The spotlight briefly hit the issue of children in care but was soon dimmed by BBC and ITV obediently coughing up the money demanded from them for not mentioning a name. Running scared it seems they have conveniently removed themselves from the child care issue. The topic is a minefield that is simply too dangerous to cover. That appears to be the message. Is that how much concern we have for highly vulnerable children?

While there may have been some inept attempts to name those involved in the children in care scandals this cannot be used as a reason to ignore the issue. These children have no lobby. Who gives a fig if they are abused? Not many it seems. While the broadcasters ensure that the topic is successfully killed off the issue remains uninvestigated. Hard cheese – we have to protect ourselves. This seems to be the response from the system.

While Michael Gove is suggesting that the system should intervene earlier and with fewer restrictions in order to remove children from their parents no one appears to be very interested in ensuring that the children are safe in “care”.  With reports that Cyril Smith effectively avoided prosecution despite sworn affidavits from victims etc. we can see that the system is incapable of investigating well-heeled paedophiles.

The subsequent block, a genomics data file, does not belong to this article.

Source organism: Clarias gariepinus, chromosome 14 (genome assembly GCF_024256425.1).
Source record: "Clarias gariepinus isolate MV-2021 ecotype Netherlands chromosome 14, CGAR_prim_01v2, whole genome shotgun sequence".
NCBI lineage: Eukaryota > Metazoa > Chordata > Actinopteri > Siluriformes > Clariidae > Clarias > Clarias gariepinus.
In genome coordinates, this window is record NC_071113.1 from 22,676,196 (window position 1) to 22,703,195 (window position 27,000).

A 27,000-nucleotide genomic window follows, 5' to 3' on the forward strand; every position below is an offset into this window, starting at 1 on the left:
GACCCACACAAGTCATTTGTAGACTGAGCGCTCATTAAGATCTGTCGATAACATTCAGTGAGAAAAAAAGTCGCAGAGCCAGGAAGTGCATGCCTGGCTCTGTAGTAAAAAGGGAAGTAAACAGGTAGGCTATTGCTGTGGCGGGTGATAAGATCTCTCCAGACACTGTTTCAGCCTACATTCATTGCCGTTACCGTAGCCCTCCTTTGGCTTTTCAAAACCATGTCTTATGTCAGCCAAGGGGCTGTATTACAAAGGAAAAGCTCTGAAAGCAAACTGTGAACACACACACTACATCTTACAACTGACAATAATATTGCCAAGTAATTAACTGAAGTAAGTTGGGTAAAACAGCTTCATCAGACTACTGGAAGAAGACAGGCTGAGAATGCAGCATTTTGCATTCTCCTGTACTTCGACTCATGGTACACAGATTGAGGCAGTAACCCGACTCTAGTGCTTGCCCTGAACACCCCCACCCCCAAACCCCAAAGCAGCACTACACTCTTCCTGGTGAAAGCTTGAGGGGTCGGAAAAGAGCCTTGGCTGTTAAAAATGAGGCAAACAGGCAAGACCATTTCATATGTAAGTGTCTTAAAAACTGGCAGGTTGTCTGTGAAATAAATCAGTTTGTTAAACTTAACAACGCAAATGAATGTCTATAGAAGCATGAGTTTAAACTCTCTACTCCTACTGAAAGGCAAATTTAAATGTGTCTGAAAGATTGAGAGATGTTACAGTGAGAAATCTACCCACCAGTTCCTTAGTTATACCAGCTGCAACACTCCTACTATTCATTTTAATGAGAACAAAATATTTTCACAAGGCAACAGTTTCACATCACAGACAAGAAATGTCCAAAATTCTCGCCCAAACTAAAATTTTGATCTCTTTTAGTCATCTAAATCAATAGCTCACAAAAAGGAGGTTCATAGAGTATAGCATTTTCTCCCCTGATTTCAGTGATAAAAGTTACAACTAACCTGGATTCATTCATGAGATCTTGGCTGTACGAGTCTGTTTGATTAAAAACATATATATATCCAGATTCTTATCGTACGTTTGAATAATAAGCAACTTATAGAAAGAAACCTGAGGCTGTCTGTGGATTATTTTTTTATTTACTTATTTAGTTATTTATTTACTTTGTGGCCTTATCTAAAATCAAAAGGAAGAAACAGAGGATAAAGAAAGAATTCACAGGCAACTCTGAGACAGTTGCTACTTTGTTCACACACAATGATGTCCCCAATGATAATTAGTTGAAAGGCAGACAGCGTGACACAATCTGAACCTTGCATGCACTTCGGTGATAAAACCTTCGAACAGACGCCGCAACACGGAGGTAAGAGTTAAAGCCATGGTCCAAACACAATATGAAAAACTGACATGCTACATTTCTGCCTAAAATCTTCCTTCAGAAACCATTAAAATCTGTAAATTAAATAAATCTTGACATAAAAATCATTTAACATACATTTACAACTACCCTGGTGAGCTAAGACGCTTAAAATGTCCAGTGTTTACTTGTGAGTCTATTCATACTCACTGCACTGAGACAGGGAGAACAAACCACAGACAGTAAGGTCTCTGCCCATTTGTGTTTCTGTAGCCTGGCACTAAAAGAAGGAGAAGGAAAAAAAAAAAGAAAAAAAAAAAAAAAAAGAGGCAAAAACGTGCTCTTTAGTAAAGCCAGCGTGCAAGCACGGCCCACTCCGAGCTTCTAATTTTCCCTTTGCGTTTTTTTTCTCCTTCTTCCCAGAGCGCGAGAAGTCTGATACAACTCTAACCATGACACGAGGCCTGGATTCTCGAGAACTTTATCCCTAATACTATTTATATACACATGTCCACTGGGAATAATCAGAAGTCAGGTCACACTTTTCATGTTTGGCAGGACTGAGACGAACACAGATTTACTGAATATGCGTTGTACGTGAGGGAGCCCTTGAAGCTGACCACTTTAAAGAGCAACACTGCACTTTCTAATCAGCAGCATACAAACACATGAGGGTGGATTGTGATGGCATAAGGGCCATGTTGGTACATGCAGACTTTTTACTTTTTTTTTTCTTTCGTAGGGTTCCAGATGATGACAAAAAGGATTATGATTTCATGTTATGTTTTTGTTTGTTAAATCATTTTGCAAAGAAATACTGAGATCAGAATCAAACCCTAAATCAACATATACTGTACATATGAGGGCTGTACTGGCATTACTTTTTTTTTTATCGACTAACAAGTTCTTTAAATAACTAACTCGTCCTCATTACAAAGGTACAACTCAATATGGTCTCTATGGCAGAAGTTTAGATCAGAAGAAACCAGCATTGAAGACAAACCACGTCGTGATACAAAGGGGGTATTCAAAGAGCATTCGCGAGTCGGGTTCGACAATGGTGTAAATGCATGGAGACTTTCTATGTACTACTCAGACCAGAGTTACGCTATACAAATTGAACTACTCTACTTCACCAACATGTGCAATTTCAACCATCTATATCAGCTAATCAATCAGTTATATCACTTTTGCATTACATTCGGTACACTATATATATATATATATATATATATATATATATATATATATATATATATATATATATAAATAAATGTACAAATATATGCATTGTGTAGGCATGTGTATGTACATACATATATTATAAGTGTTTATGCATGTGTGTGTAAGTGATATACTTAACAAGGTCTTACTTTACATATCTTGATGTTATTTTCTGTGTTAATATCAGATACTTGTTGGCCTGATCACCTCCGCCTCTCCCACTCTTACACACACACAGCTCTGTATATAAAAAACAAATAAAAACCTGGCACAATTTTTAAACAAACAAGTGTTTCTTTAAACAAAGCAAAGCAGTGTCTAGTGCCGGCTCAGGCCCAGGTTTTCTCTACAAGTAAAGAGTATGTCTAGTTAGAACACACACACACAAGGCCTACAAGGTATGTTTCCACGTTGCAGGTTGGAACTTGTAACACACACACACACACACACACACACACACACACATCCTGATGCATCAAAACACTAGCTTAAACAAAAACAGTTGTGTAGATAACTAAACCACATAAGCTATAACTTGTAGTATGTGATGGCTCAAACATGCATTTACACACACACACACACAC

In 1979, Sir Cyril Smith was accused by Rochdale Alternative Pressof abusing boys at a children’s home.

Smith, who had freemason connections, announced that he was going to sue for libel.
Lord Boothby, Prime Minister John Major and others successfully sued for libel when accused of sexual misbehaviour.
People shut up and Smith was able to continue his political career.
“There is a worrying increase in the number of times children in foster care go missing,” said John Goldup, the Ofsted Deputy Chief Inspector, introducing the report.
It seems that we are in the dark about so much of what goes on in the child care area. Where is the outcry from the broadcasters and other media sources to properly investigate the situation? While the establishment seemingly sweeps things under the carpet because of fears of what might be revealed it is surely the duty of the media to spotlight this. The McAlpine issue is no reason to abandon the focus on institutional child abuse and thereby permit this situation to continue under media silence. Children in care need a voice. Our local experience tells us that children are not necessarily safer in care.

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